Indian Self-Determination and Self-Governance Era 1968-present


Indian Child Welfare Act (ICWA)

Young member of the Oneida Nation. Image: Ernest Mettendorf
Young member of the Oneida Nation. Image: Ernest Mettendorf

Congress passes the ICWA to protect tribes and children due to the high rate of Native children being removed from their families and communities and placed into non-Native homes. Transracial adoptions also lead to poor long-term mental health and loss of identity and threaten tribal survival. In many cases, children were being removed from families living on reservations, where state governments did not have legal jurisdiction, and parents and children were being denied due process by state agencies or courts, leading Congress to determine that states failed to recognize tribal culture and tribal standards and to respect tribal sovereignty. Through ICWA, Congress sets procedural and substantive provisions to eliminate Indian child removal due to cultural biases, to ensure that children are placed in foster and adoptive American Indian homes, and to promote use of tribal vs. state courts to adjudicate child custody proceedings (Jones, Tilden, & Gaines-Stoner, 2008).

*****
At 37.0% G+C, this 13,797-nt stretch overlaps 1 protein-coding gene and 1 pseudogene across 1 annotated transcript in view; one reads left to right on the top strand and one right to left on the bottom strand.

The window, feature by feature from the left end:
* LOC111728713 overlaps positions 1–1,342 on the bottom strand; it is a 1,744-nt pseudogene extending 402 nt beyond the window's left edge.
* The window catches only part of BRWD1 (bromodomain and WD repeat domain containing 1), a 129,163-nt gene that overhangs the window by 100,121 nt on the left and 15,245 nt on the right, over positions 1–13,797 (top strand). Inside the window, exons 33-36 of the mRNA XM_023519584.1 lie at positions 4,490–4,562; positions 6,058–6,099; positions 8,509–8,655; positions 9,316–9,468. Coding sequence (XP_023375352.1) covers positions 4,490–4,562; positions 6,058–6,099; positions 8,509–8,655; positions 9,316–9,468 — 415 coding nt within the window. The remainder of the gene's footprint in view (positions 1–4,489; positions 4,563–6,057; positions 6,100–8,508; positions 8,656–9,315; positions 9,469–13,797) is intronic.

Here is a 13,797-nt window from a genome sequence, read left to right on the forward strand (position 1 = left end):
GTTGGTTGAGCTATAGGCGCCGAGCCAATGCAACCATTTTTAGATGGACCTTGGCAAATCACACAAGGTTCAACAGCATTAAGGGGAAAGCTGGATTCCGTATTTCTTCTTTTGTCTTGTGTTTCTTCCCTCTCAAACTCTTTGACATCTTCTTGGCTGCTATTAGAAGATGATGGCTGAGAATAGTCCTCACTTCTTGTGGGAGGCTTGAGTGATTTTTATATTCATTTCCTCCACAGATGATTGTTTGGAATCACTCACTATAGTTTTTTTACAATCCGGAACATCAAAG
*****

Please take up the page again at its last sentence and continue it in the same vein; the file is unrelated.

Settler Colonial Policy